Consortium for Sequencing the Food Supply Chain - Transforming Food Safety with Big Data
Minimizing contaminated food outbreaks is a big public health issue. In the U.S. alone, one in ten people are affected by foodborne diseases each year. That results in 128,000 hospitalizations, 3,000 deaths, and $9 billion in medical costs. Add to that another $75 billion annually in contaminated food that has to be recalled and thrown away. As the food supply chain becomes more global and complex, food safety issues will continue to increase until there are new scientific methods to mitigate the safety hazards within the system.
In a world, where sequencing technologies have become ubiquitous, we continue to discover new genomes at an impressive pace. The Consortium has assembled more genomes in 2018 than the rest of the world has produced in about 20 years, improving the gold standard database by 50x. In the last three years, the team has generated insights from 500 terabytes of complex genomic and microbiome data, the equivalent of analyzing 100,000 high definition movies, or 17 years of non-stop watching time for one individual. All of this data is necessary to build the scientific foundations and demonstrate that safe ingredients have a distinct and potentially fairly standard microbial ecology (the microbiome). Any shift in the microbiome could be indicative of a food safety issue— helping us better understand the presence of an unknown hazard or whether an ingredient doesn’t meet its required specification. For instance, is the chicken on your plate truly chicken and could you be at risk of getting sick due to something not appropriately identified?”
Using DNA and RNA sequencing, we profile microbiomes (communities of microorganisms) in the supply chain where food production and delivery occur. Food ingredient microbiome analysis is used to detect anomalies and understand the upstream supply chain. Sampling of factory locations is used to measure the biome response to protective measures. A robust informatics infrastructure is necessary to move quickly from data to decisions.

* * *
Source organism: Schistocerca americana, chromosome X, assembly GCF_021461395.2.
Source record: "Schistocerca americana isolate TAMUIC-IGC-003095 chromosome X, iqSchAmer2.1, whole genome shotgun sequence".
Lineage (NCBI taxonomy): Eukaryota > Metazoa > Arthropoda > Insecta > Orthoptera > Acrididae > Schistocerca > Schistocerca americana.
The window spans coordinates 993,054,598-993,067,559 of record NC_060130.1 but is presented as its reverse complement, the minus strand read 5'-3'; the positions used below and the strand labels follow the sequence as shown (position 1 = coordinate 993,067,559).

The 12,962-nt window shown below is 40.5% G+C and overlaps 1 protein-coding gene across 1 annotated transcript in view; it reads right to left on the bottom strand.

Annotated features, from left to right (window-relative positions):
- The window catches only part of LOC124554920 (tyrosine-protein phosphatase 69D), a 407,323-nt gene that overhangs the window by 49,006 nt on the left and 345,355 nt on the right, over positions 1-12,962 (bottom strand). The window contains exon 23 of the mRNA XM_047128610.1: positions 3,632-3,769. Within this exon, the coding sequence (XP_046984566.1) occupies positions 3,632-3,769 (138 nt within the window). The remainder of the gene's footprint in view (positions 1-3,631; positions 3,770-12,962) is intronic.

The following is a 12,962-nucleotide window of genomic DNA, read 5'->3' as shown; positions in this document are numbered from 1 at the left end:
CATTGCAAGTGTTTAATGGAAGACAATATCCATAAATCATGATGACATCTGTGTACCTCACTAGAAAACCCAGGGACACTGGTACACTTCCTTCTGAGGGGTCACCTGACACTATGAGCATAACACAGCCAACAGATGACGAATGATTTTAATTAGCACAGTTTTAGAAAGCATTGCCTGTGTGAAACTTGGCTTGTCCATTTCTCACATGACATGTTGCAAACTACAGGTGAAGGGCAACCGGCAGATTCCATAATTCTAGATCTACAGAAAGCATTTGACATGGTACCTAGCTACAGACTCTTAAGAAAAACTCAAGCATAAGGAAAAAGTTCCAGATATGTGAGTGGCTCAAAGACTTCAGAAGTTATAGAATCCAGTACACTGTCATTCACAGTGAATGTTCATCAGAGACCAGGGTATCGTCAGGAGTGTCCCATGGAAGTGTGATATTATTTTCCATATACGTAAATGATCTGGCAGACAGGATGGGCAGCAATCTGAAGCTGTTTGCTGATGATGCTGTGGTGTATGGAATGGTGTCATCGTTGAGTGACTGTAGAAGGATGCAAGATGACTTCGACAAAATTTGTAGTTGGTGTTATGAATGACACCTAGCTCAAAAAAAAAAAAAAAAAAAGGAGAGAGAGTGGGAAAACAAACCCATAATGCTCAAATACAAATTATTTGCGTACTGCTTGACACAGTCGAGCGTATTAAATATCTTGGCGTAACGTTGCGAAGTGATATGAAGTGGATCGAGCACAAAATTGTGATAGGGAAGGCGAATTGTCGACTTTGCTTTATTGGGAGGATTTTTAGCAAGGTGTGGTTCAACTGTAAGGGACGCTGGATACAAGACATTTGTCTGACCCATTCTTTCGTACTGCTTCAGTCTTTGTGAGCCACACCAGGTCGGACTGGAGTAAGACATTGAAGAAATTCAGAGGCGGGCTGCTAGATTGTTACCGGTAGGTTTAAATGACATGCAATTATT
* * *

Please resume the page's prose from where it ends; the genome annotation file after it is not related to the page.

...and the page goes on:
In a consortium study, comparative analysis of food ingredients of a similar type revealed that there are components of the microbiome that are stably maintained sample to sample as well as minor abundant microbes which vary in their abundance. In the view below, each microbiome is shown as a vertical bar with the component microbes and their quantities shown. The variable segments of the microbiomes indicate perturbations in the supply chain. Our results from this sample collection indicated deviations associated with a contamination in the supply chain and were confirmed by quantitative differences in the microbiome and in the food ingredient composition itself.
The view above is one example of how members can explore their food microbiome data. All identified microbial components are shown and samples are juxtaposed for comparisons within a collection of samples. This view allows highlighting hazardous microbes, qualitative and quantitative filtering, overlaying metadata as well as full search capability by organism name or taxonomic id.